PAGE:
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Proc Natl Acad Sci U S A. 2007 Oct 2;104(40):15653-8. Epub 2007 Sep 25.

Alterations in an inositol phosphate code through synergistic activation of a G protein and inositol phosphate kinases.

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Howard Hughes Medical Institute, Department of Pharmacology and Cancer Biology, Duke University Medical Center, Durham, NC 27710, USA.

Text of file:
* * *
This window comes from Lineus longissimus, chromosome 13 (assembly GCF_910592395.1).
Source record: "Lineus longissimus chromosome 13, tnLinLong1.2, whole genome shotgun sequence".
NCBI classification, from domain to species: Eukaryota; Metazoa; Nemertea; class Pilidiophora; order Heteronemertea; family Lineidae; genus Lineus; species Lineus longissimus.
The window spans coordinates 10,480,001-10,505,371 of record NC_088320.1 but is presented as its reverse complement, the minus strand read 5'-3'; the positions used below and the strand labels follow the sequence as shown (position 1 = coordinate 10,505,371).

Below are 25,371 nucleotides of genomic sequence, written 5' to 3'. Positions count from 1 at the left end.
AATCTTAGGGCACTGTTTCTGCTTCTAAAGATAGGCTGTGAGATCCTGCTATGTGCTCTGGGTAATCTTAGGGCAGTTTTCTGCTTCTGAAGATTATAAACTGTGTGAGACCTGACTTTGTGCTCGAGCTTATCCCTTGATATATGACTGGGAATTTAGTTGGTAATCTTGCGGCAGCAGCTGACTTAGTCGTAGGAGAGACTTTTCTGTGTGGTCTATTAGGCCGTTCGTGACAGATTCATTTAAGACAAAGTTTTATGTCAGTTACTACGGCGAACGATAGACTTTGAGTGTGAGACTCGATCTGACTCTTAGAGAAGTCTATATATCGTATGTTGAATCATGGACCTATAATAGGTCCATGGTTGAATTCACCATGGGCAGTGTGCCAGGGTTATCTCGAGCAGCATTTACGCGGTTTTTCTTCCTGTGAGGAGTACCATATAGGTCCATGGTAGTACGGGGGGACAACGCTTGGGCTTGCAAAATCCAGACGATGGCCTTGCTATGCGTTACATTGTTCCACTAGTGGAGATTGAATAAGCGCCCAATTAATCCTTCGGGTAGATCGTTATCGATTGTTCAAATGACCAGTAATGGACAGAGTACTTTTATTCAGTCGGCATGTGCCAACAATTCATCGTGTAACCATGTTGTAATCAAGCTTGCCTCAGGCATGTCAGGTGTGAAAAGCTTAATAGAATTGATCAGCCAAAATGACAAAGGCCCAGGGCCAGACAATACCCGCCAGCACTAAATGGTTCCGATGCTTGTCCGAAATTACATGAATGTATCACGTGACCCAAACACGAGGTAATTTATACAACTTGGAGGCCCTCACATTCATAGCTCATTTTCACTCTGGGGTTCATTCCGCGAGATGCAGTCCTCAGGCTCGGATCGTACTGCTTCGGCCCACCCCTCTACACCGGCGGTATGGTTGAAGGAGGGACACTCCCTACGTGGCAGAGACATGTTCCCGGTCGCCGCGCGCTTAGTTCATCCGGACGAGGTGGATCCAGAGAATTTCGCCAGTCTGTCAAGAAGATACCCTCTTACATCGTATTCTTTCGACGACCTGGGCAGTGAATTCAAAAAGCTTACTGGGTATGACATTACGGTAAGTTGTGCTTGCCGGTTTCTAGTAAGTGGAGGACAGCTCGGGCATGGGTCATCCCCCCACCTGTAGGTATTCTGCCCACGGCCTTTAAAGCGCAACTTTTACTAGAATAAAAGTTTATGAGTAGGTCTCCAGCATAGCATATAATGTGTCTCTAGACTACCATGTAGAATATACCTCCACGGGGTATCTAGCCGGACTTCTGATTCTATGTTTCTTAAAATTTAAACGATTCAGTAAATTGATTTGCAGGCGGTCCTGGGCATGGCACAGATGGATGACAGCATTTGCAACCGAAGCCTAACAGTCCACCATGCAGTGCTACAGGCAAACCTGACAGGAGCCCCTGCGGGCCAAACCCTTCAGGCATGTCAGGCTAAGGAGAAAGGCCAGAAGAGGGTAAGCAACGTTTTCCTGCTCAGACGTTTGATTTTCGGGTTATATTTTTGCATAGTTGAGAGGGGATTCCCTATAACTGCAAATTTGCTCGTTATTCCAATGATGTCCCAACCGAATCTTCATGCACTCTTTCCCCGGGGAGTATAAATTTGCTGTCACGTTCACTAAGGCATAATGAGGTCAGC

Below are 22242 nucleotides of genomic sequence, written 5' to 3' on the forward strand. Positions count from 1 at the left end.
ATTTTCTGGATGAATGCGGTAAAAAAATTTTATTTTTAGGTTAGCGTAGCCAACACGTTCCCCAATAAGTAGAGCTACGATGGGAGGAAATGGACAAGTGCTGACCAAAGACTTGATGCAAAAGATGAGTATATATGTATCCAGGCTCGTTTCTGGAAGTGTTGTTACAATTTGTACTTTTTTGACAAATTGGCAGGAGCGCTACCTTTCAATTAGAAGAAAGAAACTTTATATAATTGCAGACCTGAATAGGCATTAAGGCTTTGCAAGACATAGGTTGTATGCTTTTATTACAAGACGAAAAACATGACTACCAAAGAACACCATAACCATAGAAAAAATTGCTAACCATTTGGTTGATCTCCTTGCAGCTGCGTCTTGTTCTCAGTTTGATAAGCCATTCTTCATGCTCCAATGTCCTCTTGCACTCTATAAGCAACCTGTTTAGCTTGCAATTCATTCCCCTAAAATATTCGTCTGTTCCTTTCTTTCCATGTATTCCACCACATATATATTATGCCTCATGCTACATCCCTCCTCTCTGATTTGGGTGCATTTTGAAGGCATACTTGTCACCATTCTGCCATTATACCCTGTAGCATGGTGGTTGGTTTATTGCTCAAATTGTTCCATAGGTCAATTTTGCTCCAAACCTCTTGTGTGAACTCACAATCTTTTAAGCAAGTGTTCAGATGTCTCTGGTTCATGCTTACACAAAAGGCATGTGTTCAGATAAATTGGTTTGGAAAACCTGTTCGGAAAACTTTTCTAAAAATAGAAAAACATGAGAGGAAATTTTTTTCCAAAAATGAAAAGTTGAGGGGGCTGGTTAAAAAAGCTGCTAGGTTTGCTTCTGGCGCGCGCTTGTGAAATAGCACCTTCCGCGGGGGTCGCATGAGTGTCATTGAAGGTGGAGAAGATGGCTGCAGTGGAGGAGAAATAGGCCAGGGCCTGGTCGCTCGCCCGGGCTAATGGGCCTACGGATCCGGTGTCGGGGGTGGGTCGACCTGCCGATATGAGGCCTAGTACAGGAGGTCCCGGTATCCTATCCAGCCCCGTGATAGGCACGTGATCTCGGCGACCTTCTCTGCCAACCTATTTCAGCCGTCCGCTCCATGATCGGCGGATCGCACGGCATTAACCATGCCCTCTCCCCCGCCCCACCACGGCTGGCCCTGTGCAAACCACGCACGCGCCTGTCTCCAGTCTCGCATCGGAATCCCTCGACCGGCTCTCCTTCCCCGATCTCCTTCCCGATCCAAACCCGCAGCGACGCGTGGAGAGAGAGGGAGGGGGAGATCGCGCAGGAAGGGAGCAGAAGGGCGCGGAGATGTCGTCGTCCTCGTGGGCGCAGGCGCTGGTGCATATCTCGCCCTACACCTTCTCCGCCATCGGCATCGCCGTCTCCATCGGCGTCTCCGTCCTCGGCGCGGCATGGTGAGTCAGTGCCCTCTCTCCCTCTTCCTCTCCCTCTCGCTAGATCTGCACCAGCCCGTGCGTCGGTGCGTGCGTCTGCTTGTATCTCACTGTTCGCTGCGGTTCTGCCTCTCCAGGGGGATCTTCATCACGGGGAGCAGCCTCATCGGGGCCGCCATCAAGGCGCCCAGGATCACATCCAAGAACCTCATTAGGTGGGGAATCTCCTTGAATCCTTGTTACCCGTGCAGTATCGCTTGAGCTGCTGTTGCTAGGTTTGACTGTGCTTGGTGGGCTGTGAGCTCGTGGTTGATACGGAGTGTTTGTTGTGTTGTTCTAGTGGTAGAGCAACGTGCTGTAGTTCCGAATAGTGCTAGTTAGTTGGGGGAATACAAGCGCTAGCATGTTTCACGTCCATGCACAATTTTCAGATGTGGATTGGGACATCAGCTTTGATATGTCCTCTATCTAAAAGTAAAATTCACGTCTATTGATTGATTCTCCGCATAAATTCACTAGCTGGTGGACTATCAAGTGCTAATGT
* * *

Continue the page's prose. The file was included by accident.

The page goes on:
In mammals, many cellular stimuli evoke a response through G protein activation of phospholipase C, which results in the lipid-derived production of inositol 1,4,5-trisphosphate (IP(3)). Although it is well established that IP(3) is converted to numerous inositol phosphates (IPs) and pyrophosphates (PP-IPs) through the action of up to six classes of inositol phosphate kinases (IPKs), it is not clear that these metabolites are influenced by G protein signaling. Here we report that activation of Galpha(q) leads to robust stimulation of IP(3) to IP(8) metabolism. To expose flux through these pathways, genetic perturbation was used to alter IP homeostasis. Coupled expression of a constitutively active Galpha(q)QL and one or more IPK gene products synergistically generated dramatic changes in the patterns of intracellular IP messengers. Many distinct IP profiles were observed through the expression of different combinations of IPKs, including changes in previously unappreciated pools of IP(5) and IP(6), two molecules widely viewed as stable metabolites. Our data link the activation of a trimeric G protein to a plethora of metabolites downstream of IP(3) and provide a framework for suggesting that cells possess the machinery to produce an IPK-dependent IP code. We imply, but do not prove, that agonist-induced alterations in such a code would theoretically be capable of enhancing signaling complexity and specificity. The essential roles for IPKs in organism development and cellular adaptation are consistent with our hypothesis that such an IP code may be relevant to signaling pathways.

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